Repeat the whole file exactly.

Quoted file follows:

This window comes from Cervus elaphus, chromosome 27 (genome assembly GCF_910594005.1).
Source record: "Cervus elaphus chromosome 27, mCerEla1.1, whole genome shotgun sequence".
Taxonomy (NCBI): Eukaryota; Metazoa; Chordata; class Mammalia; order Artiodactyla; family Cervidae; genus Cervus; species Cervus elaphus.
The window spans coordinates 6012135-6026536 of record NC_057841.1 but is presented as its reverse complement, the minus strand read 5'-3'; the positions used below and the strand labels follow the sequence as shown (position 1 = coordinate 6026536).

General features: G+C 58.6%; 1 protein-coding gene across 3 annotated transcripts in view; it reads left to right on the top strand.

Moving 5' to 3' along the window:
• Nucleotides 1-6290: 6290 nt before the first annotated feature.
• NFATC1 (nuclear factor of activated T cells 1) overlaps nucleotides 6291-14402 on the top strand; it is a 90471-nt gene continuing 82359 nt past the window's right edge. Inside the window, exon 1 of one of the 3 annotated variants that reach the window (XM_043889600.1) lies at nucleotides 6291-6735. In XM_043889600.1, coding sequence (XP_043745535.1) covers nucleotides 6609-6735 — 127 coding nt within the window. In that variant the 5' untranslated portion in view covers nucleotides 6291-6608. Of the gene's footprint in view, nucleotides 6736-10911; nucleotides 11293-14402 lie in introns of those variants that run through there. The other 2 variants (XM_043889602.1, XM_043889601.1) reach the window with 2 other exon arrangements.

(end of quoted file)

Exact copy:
This window comes from Cervus elaphus, chromosome 27 (genome assembly GCF_910594005.1).
Source record: "Cervus elaphus chromosome 27, mCerEla1.1, whole genome shotgun sequence".
Taxonomy (NCBI): Eukaryota; Metazoa; Chordata; class Mammalia; order Artiodactyla; family Cervidae; genus Cervus; species Cervus elaphus.
The window spans coordinates 6012135-6026536 of record NC_057841.1 but is presented as its reverse complement, the minus strand read 5'-3'; the positions used below and the strand labels follow the sequence as shown (position 1 = coordinate 6026536).

General features: G+C 58.6%; 1 protein-coding gene across 3 annotated transcripts in view; it reads left to right on the top strand.

Moving 5' to 3' along the window:
• Nucleotides 1-6290: 6290 nt before the first annotated feature.
• NFATC1 (nuclear factor of activated T cells 1) overlaps nucleotides 6291-14402 on the top strand; it is a 90471-nt gene continuing 82359 nt past the window's right edge. Inside the window, exon 1 of one of the 3 annotated variants that reach the window (XM_043889600.1) lies at nucleotides 6291-6735. In XM_043889600.1, coding sequence (XP_043745535.1) covers nucleotides 6609-6735 — 127 coding nt within the window. In that variant the 5' untranslated portion in view covers nucleotides 6291-6608. Of the gene's footprint in view, nucleotides 6736-10911; nucleotides 11293-14402 lie in introns of those variants that run through there. The other 2 variants (XM_043889602.1, XM_043889601.1) reach the window with 2 other exon arrangements.